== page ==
In my Italian class with Gabriella, we played Scrabble in Italian. It was really fun, but not easy. A friend Marilyn supplied the game, and Lee, one of the other students, wrote the rules in Italian. The rules are similar, if not identical, to the rules in English. But playing the game is different—the distribution of letters is different, and your mind has to think in Italian. Here is a little history of the game, as well as some differences between the Italian and English versions.
Scrabble is a word game in which two to four players receive points by placing tiles, each with a single letter, onto a game board that is divided into a 15 x 15 grid of squares. The tiles must form words, which, like a crossword puzzle, flow horizontally or vertically. The tiles have different values, depending on their frequency or rarity in that particular language. And some of the squares on the game board have different values that tell you when to double or triple the value of a letter or the complete word. The objective of the game is to earn as many points as possible when all of the letters have been used, or there are no more words to form.
The game was invented in 1938 by Alfred Mosher Butts, an American architect. According to a popular story, Butts worked out the distribution and point values of letters by performing a frequency analysis of letters from the front page of the New York Times. He called the game “Criss-Crosswords.” He manufactured a few sets himself, but was not successful in selling the game to any major game manufacturers of the day.
In 1948, a man named James Brunot, a resident of Newtown, Connecticut, bought the rights to manufacture the game in exchange for granting Butts a royalty on every unit sold. Brunot made some changes in the game and also changed the name to “Scrabble,” a real word that means “to scratch frantically”. In 1949, Brunot and his family made 2,400 sets in a converted former schoolhouse, but lost money.
According to legend, Scrabble’s big break came in 1952 when Jack Straus, the president of Macy’s, played the game on vacation. Upon returning, he was surprised to find that his store did not carry the game. He placed a large order and within a year, “everyone had to have one.” Unable to meet demand, Brunot sold the manufacturing rights to Selchow and Righter, a Long Island company. In its second year, it sold 4 million sets. In 1986 , Selchow and Righter was sold to Coleco, which soon after went bankrupt. Hasbro purchased the company’s assets, including Scrabble and Parcheesi.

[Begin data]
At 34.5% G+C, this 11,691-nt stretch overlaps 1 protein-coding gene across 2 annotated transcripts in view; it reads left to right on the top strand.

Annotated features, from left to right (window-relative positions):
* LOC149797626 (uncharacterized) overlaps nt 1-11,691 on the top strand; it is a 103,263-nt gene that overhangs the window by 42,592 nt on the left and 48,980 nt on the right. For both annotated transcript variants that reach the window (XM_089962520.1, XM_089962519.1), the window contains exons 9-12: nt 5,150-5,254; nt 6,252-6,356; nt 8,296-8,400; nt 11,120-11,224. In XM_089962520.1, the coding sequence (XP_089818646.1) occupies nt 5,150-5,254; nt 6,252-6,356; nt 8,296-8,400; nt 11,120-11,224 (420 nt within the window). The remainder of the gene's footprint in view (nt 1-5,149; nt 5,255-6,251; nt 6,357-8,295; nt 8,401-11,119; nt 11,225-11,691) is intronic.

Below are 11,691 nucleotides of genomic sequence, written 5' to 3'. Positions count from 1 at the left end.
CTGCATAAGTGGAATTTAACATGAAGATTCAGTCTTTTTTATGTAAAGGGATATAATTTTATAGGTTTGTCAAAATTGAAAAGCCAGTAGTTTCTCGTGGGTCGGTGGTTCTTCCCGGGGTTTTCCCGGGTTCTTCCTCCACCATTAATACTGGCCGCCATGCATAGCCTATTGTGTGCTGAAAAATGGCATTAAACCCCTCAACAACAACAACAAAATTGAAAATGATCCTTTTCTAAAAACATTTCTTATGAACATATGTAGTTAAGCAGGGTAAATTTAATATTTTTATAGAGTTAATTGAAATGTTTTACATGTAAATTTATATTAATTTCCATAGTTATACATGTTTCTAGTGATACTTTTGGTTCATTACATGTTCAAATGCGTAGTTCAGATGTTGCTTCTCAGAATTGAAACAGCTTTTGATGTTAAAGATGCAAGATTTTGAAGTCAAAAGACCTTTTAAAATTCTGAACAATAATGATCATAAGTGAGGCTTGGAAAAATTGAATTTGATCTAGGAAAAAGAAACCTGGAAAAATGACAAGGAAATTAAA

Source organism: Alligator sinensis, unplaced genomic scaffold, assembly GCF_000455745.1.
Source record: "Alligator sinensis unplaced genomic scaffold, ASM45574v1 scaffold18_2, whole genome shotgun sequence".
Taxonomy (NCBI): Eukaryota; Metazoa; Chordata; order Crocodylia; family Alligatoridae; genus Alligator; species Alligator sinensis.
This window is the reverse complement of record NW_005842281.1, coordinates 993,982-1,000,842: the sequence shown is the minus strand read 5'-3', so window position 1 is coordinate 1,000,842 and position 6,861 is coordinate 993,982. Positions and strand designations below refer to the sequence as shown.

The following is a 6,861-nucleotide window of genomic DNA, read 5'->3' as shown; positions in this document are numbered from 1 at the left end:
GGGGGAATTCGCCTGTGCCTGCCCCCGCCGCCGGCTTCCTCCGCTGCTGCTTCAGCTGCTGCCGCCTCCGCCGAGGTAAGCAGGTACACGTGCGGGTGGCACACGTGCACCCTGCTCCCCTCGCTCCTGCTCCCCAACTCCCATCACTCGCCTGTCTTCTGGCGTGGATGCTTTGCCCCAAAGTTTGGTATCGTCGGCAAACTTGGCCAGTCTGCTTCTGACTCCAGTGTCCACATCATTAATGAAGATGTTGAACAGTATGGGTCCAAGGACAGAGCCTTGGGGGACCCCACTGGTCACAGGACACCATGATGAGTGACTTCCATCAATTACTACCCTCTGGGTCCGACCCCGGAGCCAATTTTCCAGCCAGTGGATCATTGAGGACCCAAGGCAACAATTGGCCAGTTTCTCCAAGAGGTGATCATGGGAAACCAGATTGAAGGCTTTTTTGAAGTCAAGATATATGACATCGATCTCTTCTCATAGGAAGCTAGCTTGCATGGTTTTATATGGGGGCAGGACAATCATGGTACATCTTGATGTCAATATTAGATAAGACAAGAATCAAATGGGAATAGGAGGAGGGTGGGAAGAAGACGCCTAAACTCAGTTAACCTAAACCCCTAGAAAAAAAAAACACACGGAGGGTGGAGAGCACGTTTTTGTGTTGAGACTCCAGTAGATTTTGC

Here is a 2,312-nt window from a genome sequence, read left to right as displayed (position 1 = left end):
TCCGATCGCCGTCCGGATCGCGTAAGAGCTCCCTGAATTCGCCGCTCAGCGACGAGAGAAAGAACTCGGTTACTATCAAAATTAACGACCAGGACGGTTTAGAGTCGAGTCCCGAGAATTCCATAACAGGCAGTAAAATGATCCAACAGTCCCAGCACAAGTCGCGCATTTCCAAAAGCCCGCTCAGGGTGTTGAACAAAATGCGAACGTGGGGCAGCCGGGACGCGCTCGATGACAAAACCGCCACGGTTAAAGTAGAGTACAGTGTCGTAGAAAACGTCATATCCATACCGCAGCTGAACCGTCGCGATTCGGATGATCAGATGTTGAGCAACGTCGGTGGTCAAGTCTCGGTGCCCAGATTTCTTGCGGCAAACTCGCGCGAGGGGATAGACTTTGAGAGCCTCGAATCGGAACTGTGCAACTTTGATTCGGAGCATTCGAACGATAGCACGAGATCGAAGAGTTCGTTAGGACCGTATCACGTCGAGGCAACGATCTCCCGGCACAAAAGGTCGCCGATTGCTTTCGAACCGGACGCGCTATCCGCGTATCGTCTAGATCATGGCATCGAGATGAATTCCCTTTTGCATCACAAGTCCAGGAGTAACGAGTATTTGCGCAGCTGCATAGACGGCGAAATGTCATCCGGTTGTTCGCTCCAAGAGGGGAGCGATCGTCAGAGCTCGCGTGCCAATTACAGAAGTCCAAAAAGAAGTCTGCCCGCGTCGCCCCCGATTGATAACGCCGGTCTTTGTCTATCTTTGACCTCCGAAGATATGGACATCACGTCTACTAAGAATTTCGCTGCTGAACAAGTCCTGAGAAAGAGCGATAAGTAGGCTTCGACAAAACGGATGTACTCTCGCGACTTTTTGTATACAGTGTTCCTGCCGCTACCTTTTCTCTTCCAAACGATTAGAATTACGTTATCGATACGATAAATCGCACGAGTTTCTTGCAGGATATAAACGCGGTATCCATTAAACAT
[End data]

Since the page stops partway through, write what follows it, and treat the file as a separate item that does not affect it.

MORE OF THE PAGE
Today the name Scrabble is a trademark of Hasbro, Inc. in the United States and Canada and has been sold by Hasbro’s Parker Brothers division since 1999. Outside the United States and Canada, Scrabble is a trademark of Mattel. The game is sold in 121 countries and is available in 29 languages; approximately 150 million sets have been sold worldwide and roughly one-third of American homes have a Scrabble set.
There are at least 2 versions of Scrabble in both English and Italian. The English-language edition contains 100 letter tiles. (There is also a game called Super Scrabble that has 200 tiles.)
The 2 Italian versions have 120 tiles. The letters J, K, W, X, and Y are absent because these letters do not exist in Italian or exist only in certain technical language and in foreign words.
Scarabeo is an Italian variant of Scrabble that is much more popular in Italy than the original game. It is played with a 17 x 17 board, and uses 130 tiles.
The biggest difference between the English game and the Italian is the number and distribution of vowels. Then English version has 9 “A,” 12 “E,”,9 “I,” 8 “O,” and 4 “U.” The Italian version has 14 “A,” 11 “E,” 12 “I,” 15 “O,” and 5 “U.” There are also differences with consonants. For example, in English there are 2 “C,” 2 “M,” and 1 “Z.” In Italian, there are 4 “C,” 5 “M,” and 2 “Z.”
If you try to play the Italian game with American tiles, it will be very difficult!
It’s a challenge enough in English!! Kudos to you for doing it in Italian. Kudos to you for EVERYTHING you are doing in Italian 🙂 Anne